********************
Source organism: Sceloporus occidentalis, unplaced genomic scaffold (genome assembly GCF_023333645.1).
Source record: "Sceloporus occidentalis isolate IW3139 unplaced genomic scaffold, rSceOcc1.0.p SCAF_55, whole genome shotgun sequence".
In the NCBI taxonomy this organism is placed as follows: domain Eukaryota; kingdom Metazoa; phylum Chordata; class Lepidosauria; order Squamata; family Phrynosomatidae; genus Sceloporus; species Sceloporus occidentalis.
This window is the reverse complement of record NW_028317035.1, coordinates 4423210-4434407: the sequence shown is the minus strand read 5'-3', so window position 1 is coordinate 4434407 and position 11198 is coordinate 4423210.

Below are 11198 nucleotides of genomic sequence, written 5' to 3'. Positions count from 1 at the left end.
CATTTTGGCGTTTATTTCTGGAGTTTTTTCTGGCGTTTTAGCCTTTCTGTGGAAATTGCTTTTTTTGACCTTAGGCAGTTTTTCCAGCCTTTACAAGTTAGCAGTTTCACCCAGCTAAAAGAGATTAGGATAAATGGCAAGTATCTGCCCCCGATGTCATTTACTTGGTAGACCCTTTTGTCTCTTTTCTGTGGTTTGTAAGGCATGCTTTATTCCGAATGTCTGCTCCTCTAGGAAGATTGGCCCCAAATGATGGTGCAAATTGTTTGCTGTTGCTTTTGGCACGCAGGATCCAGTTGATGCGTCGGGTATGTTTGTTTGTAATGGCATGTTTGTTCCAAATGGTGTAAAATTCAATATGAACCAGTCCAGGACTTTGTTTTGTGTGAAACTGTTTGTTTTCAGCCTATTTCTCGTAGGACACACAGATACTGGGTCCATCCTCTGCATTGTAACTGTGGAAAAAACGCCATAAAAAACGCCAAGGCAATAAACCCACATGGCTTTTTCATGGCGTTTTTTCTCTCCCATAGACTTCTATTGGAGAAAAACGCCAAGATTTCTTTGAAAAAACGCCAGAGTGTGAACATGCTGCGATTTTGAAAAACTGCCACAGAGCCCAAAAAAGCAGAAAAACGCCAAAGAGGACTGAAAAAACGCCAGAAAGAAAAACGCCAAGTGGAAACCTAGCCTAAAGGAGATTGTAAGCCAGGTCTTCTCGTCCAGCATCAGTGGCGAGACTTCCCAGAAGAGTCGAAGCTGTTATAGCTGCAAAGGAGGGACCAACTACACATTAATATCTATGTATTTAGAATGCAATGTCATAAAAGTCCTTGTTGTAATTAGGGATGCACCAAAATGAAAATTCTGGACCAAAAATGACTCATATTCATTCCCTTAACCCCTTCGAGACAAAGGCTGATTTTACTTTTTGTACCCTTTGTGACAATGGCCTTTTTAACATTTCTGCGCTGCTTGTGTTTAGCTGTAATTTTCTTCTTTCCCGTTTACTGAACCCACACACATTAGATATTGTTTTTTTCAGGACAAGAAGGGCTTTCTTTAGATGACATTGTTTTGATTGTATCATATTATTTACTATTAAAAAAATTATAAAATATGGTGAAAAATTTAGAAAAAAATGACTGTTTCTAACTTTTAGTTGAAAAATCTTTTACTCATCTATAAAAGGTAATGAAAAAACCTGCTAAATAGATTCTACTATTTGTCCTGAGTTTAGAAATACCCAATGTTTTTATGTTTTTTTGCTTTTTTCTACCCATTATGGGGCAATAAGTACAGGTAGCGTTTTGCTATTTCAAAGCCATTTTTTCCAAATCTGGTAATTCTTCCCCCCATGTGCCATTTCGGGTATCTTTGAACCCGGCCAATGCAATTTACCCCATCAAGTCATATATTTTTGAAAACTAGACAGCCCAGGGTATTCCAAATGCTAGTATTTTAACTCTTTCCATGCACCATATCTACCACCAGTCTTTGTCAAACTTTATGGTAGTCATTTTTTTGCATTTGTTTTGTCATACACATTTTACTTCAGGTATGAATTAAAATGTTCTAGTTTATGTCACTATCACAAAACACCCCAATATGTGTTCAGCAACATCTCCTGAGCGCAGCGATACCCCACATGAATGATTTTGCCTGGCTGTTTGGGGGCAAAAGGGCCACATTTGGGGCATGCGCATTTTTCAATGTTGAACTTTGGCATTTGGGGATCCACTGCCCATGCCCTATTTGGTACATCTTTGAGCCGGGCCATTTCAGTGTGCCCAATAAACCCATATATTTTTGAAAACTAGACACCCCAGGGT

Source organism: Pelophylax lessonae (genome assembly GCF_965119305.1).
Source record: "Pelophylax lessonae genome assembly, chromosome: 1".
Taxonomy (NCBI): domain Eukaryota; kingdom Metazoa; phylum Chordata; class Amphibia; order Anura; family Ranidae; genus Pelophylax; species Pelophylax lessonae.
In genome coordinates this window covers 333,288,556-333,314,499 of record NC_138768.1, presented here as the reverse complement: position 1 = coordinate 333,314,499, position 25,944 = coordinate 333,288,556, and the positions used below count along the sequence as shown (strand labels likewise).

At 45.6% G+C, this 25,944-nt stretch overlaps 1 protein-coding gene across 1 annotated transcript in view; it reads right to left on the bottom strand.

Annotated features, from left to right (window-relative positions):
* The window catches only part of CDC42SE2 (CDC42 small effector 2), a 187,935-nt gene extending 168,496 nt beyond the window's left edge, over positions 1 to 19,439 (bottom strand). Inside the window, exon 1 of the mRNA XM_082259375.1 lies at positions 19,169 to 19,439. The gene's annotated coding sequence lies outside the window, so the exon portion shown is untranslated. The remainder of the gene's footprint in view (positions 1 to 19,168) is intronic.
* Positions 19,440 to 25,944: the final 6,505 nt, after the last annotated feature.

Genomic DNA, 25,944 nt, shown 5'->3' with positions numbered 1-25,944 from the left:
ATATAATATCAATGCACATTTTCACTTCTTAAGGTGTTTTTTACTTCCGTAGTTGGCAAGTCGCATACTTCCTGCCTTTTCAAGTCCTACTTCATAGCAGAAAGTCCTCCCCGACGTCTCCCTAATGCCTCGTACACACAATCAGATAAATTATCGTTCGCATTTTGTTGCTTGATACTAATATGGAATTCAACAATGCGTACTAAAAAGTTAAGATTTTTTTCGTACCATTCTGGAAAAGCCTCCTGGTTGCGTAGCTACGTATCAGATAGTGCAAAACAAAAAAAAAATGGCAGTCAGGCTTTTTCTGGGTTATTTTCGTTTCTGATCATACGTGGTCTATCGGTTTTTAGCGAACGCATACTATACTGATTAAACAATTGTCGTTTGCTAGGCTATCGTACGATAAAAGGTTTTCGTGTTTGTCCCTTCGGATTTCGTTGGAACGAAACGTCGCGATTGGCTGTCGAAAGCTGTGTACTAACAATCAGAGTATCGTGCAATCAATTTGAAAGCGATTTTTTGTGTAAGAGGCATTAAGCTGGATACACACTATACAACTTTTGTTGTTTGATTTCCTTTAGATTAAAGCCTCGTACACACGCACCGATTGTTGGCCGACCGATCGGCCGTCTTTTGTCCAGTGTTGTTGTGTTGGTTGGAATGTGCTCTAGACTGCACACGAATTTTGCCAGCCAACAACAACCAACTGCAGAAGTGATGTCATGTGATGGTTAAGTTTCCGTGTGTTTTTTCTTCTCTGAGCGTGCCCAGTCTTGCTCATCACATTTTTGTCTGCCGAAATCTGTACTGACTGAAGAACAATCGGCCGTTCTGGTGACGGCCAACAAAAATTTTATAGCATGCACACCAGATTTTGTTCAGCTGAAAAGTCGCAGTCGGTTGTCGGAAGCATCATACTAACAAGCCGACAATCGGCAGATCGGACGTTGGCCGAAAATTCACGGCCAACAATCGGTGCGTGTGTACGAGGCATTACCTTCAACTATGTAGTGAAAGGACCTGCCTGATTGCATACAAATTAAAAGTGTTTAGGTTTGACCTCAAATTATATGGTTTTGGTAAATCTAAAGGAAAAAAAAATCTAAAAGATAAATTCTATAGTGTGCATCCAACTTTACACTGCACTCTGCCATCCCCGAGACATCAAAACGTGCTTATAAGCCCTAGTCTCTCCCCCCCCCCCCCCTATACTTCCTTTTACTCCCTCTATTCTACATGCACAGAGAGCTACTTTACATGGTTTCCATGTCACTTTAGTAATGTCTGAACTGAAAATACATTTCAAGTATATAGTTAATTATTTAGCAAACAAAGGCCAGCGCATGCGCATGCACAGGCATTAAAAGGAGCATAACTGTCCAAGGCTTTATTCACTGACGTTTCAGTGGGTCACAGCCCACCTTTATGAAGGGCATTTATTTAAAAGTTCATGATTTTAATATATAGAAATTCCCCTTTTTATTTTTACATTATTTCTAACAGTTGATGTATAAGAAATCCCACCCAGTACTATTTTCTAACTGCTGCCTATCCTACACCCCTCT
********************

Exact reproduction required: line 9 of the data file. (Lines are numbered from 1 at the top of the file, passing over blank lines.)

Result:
Taxonomy (NCBI): domain Eukaryota; kingdom Metazoa; phylum Chordata; class Amphibia; order Anura; family Ranidae; genus Pelophylax; species Pelophylax lessonae.